We have all heard the horror stories: system implementation deals costing 300% more than the original budget, go-live dates for development projects being way past the scheduled dates, and deliverables that do not meet the customer’s expectations. These are the stories that keep us lawyers up at night. So what can we do in the contract to incent timely, on-budget performance by the vendor? First, there is no substitute for a detailed and well-thought-out requirements document, which provides the roadmap that shapes the design, build, and deployment. Then, while there is no magic bullet, there are numerous contractual mechanisms to be considered that are designed to provide guideposts and checkpoints to enable success.
Set out below are 10 contractual mechanisms for providing meaningful performance commitments and consequences if the commitments are not met. Maybe you will not need to invoke these mechanisms, but having firm rules may help drive good behavior (you know the old adage, “good fences make good neighbors”). As is always the case, the appropriate mechanisms to be used are deal specific, and not all deals or relationships require the full spectrum of contractual commitments set out below (but some do!).
- Payment Structure: Perhaps more than anything, money drives behavior. So it follows that the release of money can be used to incent timely performance. There are a variety of options for how to structure payment, all of which can be tied to the completion of milestones, such as fixed fee, not-to-exceed, and time and materials with a band.
- Commitment to Design and Total Cost of Ownership (TCO): We have seen development activities come in at or about budget, but then the TCO ends up being far greater than anticipated. It is helpful to consider the all-in cost—hardware, capacity, third-party software, and ongoing upkeep—when establishing the overall budget for a project. You may want to think about building a requirement into the design phase that the TCO be assessed and calculated, and if the TCO ends up being over what was anticipated (maybe by a range) then the vendor should have skin in the game with respect to (or at least a share in) the overage.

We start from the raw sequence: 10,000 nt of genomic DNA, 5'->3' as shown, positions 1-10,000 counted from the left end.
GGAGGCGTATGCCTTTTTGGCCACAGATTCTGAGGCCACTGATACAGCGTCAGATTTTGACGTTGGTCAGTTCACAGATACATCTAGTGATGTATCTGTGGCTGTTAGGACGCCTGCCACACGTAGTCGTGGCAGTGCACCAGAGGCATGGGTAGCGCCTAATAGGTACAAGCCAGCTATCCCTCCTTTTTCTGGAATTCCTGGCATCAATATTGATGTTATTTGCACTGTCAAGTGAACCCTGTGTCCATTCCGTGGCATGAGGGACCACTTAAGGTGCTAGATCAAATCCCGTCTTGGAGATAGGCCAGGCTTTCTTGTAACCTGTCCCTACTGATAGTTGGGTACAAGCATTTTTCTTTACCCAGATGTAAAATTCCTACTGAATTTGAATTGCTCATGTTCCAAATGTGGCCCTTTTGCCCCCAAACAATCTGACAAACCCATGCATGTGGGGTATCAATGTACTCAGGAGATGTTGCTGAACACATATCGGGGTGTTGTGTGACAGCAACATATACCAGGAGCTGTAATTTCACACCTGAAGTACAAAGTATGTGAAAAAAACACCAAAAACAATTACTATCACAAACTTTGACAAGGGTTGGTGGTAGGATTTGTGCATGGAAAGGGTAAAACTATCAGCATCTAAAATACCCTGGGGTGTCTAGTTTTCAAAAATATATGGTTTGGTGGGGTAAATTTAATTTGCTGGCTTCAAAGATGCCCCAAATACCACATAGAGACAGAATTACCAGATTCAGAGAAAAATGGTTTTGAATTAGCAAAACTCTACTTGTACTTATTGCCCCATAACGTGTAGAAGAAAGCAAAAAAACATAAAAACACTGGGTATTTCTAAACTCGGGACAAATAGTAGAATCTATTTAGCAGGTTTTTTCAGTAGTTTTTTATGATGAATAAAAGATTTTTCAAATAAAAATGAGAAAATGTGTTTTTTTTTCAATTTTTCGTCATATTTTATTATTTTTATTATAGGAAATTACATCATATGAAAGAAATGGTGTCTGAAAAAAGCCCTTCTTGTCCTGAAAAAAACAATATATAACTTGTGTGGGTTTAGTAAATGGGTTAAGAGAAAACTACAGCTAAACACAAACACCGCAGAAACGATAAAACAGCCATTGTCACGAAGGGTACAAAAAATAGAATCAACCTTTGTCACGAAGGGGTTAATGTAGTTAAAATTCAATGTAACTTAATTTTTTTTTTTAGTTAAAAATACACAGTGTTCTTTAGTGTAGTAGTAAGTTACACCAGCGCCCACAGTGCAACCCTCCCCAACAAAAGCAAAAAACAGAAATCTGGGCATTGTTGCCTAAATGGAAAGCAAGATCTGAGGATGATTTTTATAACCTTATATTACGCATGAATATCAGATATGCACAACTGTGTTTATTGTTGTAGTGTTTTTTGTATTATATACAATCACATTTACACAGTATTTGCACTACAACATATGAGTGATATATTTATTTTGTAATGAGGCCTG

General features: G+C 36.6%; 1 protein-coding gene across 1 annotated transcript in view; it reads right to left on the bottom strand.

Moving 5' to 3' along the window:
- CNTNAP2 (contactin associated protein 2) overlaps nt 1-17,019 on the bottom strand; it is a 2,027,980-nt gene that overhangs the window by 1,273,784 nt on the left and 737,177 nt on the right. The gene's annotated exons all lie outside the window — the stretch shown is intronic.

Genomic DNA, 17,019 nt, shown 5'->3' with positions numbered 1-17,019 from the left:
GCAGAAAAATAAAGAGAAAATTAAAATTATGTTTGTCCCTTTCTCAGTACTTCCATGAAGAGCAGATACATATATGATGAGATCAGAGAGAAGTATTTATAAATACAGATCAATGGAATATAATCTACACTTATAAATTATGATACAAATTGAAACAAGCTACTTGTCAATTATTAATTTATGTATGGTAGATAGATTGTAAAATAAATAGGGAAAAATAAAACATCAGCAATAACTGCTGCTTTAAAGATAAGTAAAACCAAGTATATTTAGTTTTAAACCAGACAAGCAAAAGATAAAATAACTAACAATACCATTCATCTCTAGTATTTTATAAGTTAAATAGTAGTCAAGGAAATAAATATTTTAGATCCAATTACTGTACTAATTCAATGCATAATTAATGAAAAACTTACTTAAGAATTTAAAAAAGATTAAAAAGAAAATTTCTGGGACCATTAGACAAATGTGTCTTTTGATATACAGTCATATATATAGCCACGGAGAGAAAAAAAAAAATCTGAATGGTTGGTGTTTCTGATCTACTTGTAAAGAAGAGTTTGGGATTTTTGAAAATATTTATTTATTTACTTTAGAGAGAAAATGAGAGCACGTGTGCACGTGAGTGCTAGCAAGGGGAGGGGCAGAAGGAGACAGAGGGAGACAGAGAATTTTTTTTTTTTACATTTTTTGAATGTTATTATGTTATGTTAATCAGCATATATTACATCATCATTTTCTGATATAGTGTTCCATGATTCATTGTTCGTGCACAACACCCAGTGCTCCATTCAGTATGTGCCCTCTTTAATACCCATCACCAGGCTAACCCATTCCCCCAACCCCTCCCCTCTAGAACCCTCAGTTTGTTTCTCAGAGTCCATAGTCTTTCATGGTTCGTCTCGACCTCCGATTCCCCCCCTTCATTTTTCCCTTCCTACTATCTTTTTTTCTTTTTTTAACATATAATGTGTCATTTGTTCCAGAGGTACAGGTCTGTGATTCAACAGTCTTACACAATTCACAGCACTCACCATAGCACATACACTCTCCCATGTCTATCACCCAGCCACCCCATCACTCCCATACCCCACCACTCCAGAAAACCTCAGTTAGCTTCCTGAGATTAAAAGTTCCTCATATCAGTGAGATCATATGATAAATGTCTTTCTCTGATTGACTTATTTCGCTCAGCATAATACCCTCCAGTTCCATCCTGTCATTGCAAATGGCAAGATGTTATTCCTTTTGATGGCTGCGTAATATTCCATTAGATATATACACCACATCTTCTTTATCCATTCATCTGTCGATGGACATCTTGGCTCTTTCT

- Milestones, Amounts at Risk, and Milestone Credits: Creating project plans and timelines based on milestones can help provide structure to what can otherwise be an unwieldy process. For the naysayers, even agile deals can have milestones and deliverables tied to milestones. Once milestones are established, an effective “incentive” is to apply credits payable to the customer if a milestone is not achieved on time. In most cases, there is an agreement to the total amount at risk for milestone credits (often a percent of the total transaction, with the greatest credits tied to final go-live and stabilization).
- Enhanced Credits for Extended Misses: Another tool in the toolbox for creating incentives is to have a mechanism for increasing milestone credits if a milestone is missed for excessive periods (e.g., if the date is missed then the credit is applicable; if it is still not achieved in 30 days, then another credit equal to 1.XXX% of the applicable credit is due; and so on). This structure addresses the concern that once a milestone credit is applied, there will be no urgency in completing the milestone.